We invite you to preview highlights from the Summer 2015 issue of the Catholic Historical Review. On this page you can browse summaries of articles appearing in the Catholic Historical Review.
- Letter from the CHR editor to Pope Francis regarding the journal’s centennial issue 2 and response of the Holy Father
- On a Mission: Priests, Jesuits, “Jesuitresses,” and Catholic Missionary Efforts in Tudor-Stuart England
- Lisa Mcclain
- Ubiquitously Useful: The Jesuit College of St. Francis Xavier, New York City, 1847–1912
- Thomas J. Shelley
Letter from the CHR editor to Pope Francis regarding the journal’s centennial issue 2 and response of the Holy Father
Catholic Historical Review editor Nelson H. Minnich’s letter to Pope Francis and the Vatican’s response.
On a Mission: Priests, Jesuits, “Jesuitresses,” and Catholic Missionary Efforts in Tudor-Stuart England
Beginning in 1609, English Catholic women in Mary Ward’s Institute of English Ladies returned to England to advance the mission of reclaiming England for Rome. The English Ladies typically avoided detection by Protestant authorities as they struggled to meet the religious needs of neglected populations. As women, they often could go where men could not, and their labors allowed those already involved in the mission to reach more Catholics and potential converts. This essay seeks to provide a more nuanced understanding of the English Mission’s delivery of pastoral care as well as the role of Ward and the English Ladies.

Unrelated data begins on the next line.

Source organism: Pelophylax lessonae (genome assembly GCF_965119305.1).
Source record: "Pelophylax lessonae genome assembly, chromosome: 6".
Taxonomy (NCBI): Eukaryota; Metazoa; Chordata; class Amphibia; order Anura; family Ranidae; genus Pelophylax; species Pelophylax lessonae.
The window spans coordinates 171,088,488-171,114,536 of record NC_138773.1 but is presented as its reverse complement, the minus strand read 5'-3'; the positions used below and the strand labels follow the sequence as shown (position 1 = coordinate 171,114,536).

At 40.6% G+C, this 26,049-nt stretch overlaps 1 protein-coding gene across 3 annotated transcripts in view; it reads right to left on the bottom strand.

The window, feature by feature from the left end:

Thomas J. Shelley
For sixty-five years the College of St. Francis Xavier was one of the largest and most important Jesuit colleges in the United States. It made a much greater contribution to Catholic higher education in New York City than St. John’s College (the future Fordham University), producing hundreds of clergy, lawyers, doctors, and businessmen. The Jesuits who ran the college also staffed a busy parish church; served as chaplains in many of the city’s hospitals, prisons, and asylums; and founded the Catholic Club of the City of New York, the most important lay Catholic social organization in New York City.